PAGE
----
Just checked accuracy of 17 year old test strips

I found a stash of old meters and with them was a vial of FastTake strips, expired in 8/2001. Popped in some new 357 batteries into a FastTake meter, tested and the result?


Test on trusty Contour Next One. 110.

I expected the old strips to read very very low, but what do I know?


I tried some Freestyle Precision strips that expired in 2014. They could give the general ballpark of my blood sugar, but were often off by more than 1 mmol/L.


I don’t remember the brand, but in the 1990s, I had strips that you could compare against the color bands on the bottle to get an approximate range for. I distinctly remember that those included horseradish as an active ingredient. It always struck me as odd.

Chemstrip bG? that’s what I used (from about 1980) until I got my first meter (using the same strips) in 1992.



that’s what I used for many years. I jabbed my fingers without the aid of the pen-style lancet devices. That hurt a lot because there was no fast retraction of the lancet.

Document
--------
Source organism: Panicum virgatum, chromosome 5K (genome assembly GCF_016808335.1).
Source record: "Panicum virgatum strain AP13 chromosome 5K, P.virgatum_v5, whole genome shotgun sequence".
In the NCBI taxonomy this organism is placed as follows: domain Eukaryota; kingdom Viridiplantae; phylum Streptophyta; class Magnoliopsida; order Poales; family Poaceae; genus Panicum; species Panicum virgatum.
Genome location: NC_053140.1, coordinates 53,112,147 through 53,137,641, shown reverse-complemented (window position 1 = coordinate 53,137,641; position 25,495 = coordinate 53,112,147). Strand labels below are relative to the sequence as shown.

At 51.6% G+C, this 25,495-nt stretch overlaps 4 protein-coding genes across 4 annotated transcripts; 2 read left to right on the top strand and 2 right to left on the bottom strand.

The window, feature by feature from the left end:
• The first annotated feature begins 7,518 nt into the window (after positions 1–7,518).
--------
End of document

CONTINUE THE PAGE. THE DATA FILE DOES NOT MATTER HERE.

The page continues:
You could also use those with the AccuCheck. That was my first meter, in 1986

My first meter was a Life Scan One Touch II. It sure used a lot of blood. My next bunch of meters were all life scans. The profile, fast take, Ultra, Ultra 2,mini.

My experience that old test strips are like poorly stored strips and have “absorbed humidity” and tend to read high. But not based on any baseline as long as your 17 years!

I do occasionally find Chemstrips I used as bookmarks or in bottom of boxes from 30-35 years ago. Been a long time since I found a old urine test strep or the fuzzy Ames glucose strips from before the Chemstrip era.

I bet today’s Contour strips would last 17 years. I might even save a 10 strip bottle till 2035 to find out.


I’ve often wondered if the type of strips that are used nowadays would last a lot longer than the old paper type. Logically, they would last better but that’s just a guess